Huffpost Business
The Blog

Featuring fresh takes and real-time analysis from HuffPost's signature lineup of contributors

Jim Lampley Headshot

To Roger L. Simon: the rest of the story

Posted: Updated:

Roger L. Simon's rebuke of Newsweek in the wake of the magazine's admission of error in the case of the flushed Koran report comes off more as a cheap shot than a knockout punch. Simon writes as if the too highly-regarded "anonymous source" is a journalistic franchise of the left, a story tool never employed by media supporters of Pax Americana true belief. Nonsense. Regardless of your opinion of the efficacy of anonymously-sourced information, you'd tie yourself in knots trying to prove substantively that it has been used more frequently or flagrantly by either side. It is what it is.

In laying responsibility for large-scale rioting and fourteen attendant deaths at the hands of the magazine and its reporters, Simon conveniently ignores that reports of Koran desecration at Guantanamo had first appeared in 2004, in newspapers both in the United Kingdom and Russia, as well as on the Qatar-based television network Al Jazeera. Newsweek didn't run the story, actually a look-ahead to a future story which included the Koran detail, until reporters who had been diligently covering the story for months were motivated by what they describe as a high-level government source.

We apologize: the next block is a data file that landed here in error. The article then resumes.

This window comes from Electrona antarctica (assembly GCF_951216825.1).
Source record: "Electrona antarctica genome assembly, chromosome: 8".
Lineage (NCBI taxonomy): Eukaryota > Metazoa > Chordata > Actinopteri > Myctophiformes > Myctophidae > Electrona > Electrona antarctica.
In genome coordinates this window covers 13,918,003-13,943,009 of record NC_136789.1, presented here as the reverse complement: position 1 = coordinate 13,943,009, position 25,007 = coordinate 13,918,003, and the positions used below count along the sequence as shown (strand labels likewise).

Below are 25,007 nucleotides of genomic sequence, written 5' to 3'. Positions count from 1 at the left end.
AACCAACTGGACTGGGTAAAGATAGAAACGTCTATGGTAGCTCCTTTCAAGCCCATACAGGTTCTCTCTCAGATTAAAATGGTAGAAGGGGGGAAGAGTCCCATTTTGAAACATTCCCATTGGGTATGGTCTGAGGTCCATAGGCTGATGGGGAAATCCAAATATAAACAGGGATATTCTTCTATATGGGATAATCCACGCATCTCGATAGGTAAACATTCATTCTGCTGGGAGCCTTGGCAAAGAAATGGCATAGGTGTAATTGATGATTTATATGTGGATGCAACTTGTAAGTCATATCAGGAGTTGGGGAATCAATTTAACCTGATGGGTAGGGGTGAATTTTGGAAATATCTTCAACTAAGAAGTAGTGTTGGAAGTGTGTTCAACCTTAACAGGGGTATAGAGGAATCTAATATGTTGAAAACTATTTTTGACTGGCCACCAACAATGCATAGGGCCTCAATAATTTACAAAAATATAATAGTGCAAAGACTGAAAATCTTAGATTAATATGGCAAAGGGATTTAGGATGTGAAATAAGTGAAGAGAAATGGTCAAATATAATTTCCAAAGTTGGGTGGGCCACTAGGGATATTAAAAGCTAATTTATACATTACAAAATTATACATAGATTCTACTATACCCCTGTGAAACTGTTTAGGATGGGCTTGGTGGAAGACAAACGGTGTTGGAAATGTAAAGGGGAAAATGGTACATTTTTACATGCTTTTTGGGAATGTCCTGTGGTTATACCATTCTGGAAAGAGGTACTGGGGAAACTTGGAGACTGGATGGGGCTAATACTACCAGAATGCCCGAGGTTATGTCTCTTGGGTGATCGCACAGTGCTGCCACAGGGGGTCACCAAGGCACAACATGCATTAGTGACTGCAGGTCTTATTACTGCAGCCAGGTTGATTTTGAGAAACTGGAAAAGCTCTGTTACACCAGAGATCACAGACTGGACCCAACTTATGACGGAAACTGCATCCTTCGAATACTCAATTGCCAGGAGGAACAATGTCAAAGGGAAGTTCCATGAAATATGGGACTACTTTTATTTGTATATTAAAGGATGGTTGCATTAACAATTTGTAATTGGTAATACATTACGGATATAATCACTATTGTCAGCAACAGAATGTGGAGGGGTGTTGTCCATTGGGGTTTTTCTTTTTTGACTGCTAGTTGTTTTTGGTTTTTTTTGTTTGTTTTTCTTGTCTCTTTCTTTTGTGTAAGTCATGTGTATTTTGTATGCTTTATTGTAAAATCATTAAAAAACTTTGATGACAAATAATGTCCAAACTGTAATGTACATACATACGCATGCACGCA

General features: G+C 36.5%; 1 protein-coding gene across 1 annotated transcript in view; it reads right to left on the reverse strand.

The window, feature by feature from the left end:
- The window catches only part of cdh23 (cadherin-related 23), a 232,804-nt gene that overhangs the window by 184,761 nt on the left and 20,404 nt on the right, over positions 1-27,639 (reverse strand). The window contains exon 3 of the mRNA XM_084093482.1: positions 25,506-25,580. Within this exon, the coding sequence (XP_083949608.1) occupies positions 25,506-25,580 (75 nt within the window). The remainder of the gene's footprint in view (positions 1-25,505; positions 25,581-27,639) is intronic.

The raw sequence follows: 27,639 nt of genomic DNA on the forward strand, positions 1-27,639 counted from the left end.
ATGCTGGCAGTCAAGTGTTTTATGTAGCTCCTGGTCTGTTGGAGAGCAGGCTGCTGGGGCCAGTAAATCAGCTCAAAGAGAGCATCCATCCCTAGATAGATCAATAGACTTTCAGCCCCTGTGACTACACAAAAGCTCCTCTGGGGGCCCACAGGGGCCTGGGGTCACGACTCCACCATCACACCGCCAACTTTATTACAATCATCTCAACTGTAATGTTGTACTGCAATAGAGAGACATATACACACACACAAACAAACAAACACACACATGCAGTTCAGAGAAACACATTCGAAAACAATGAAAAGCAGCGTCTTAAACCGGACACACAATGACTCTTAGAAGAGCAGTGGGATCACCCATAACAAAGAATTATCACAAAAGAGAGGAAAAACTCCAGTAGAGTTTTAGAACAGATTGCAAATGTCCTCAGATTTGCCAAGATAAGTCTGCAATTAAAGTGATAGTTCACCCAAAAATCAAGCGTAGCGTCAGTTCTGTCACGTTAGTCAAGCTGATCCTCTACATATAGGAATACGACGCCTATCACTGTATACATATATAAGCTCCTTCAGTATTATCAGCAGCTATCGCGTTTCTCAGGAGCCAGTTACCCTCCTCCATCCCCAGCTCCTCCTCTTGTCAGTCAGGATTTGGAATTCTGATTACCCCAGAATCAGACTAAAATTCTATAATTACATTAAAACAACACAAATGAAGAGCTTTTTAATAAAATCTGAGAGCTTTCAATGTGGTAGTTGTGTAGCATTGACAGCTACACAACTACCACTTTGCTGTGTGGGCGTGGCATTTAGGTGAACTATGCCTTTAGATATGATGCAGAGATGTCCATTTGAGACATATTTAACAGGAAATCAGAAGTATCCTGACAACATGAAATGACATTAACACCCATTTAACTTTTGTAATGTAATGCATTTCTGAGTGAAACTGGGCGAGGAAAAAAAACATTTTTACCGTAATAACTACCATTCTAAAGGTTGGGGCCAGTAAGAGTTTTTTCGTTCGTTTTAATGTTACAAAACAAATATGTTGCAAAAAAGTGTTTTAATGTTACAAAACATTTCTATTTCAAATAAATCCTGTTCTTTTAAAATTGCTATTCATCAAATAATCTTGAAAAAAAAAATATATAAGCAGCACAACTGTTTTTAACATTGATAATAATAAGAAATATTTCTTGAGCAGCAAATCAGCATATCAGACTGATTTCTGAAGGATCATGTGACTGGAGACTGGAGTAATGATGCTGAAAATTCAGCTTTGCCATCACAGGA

That the magazine is responsible enough to voluntarily admit an error amid the ensuing firestorm is something to be respected, not to be used as Mr. Simon did, as a jumping-off point for suggesting that general media and their reporters have a get-Bush mentality. If general media had a get-Bush mentality, they'd have been much quicker to respond to the significance of the British intelligence memo further substantiating the administration's Iraq buildup perfidy, and for that matter they'd work a lot harder at determining what really happened in the Presidential election of 2004.

As for expressed neoconservative outrage over the fourteen deaths, get real. Those of us who oppose this administration and its private $300 billion Iraq war are as saddened as we should be about the fourteen people who died in Afghanistan because of this. We're equally saddened by the deaths of tens of thousands of Iraqi civilians cavalierly sacrificed on the altar of Messrs. Bush/Cheney/Wolfowitz/Rumsfeld's preconceived "anti-terror" initiative. For pro-Bush writers to attempt to guilt-trip professional reporters for collateral damage is beyond ludicrous. It's immoral.